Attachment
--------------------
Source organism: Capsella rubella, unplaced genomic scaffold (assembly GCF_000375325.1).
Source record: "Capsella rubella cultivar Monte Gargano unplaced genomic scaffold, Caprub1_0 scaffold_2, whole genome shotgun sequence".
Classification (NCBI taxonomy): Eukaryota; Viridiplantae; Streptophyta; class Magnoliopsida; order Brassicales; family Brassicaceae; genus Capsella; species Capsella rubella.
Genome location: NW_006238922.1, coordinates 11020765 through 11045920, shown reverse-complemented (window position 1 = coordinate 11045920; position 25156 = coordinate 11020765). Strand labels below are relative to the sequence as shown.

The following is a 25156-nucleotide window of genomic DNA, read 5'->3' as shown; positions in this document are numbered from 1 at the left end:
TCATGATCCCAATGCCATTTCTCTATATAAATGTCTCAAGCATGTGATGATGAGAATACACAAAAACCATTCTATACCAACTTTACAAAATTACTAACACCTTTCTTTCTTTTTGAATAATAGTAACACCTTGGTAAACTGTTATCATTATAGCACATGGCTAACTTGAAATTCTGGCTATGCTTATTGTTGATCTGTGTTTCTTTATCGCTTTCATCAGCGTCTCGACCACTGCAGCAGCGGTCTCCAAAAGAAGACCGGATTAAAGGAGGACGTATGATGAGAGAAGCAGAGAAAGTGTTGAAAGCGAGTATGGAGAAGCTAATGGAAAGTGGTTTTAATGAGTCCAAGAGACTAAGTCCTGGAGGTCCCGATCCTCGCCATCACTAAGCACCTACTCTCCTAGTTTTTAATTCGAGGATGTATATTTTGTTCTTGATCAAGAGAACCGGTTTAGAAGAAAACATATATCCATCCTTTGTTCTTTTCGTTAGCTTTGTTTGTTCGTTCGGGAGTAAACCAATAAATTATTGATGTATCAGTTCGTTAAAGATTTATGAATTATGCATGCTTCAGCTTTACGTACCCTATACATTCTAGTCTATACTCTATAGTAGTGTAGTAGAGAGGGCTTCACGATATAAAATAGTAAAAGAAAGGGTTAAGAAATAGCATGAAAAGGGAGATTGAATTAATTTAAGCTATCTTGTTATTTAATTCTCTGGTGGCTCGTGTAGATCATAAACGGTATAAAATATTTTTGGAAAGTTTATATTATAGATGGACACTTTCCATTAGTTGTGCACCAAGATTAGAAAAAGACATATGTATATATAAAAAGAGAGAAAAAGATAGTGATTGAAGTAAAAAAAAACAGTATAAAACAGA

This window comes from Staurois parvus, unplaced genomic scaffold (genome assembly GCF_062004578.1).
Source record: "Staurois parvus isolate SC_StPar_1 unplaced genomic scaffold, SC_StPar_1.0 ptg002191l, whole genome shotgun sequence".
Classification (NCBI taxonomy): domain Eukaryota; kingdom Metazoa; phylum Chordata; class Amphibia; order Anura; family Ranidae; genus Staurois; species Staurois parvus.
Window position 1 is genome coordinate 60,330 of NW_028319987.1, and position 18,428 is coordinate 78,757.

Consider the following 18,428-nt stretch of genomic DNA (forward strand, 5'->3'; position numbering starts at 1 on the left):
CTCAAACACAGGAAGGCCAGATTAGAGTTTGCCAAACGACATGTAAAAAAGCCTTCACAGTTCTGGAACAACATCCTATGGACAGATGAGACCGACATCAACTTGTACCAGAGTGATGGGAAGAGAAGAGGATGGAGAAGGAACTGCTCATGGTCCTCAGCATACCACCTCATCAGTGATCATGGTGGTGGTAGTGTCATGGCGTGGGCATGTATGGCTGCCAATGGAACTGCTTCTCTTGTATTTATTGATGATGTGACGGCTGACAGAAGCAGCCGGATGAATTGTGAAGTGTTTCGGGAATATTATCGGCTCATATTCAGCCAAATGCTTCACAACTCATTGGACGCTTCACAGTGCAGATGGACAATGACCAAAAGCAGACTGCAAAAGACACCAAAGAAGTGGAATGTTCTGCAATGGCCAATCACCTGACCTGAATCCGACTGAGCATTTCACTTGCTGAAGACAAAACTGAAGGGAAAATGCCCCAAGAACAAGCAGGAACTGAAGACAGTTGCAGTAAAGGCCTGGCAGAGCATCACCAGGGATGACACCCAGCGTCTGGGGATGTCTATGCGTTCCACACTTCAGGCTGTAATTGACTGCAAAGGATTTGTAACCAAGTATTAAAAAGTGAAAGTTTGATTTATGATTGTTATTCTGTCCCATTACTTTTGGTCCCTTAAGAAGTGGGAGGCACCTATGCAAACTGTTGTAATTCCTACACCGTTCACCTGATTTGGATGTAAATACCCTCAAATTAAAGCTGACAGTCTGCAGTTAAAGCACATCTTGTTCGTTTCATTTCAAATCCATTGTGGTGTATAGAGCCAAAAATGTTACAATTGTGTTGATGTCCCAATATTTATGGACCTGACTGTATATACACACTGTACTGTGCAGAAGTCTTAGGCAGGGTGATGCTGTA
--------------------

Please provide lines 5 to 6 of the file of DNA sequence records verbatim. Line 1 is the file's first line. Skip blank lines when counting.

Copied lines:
The following is a 25156-nucleotide window of genomic DNA, read 5'->3' as shown; positions in this document are numbered from 1 at the left end:
TCATGATCCCAATGCCATTTCTCTATATAAATGTCTCAAGCATGTGATGATGAGAATACACAAAAACCATTCTATACCAACTTTACAAAATTACTAACACCTTTCTTTCTTTTTGAATAATAGTAACACCTTGGTAAACTGTTATCATTATAGCACATGGCTAACTTGAAATTCTGGCTATGCTTATTGTTGATCTGTGTTTCTTTATCGCTTTCATCAGCGTCTCGACCACTGCAGCAGCGGTCTCCAAAAGAAGACCGGATTAAAGGAGGACGTATGATGAGAGAAGCAGAGAAAGTGTTGAAAGCGAGTATGGAGAAGCTAATGGAAAGTGGTTTTAATGAGTCCAAGAGACTAAGTCCTGGAGGTCCCGATCCTCGCCATCACTAAGCACCTACTCTCCTAGTTTTTAATTCGAGGATGTATATTTTGTTCTTGATCAAGAGAACCGGTTTAGAAGAAAACATATATCCATCCTTTGTTCTTTTCGTTAGCTTTGTTTGTTCGTTCGGGAGTAAACCAATAAATTATTGATGTATCAGTTCGTTAAAGATTTATGAATTATGCATGCTTCAGCTTTACGTACCCTATACATTCTAGTCTATACTCTATAGTAGTGTAGTAGAGAGGGCTTCACGATATAAAATAGTAAAAGAAAGGGTTAAGAAATAGCATGAAAAGGGAGATTGAATTAATTTAAGCTATCTTGTTATTTAATTCTCTGGTGGCTCGTGTAGATCATAAACGGTATAAAATATTTTTGGAAAGTTTATATTATAGATGGACACTTTCCATTAGTTGTGCACCAAGATTAGAAAAAGACATATGTATATATAAAAAGAGAGAAAAAGATAGTGATTGAAGTAAAAAAAAACAGTATAAAACAGA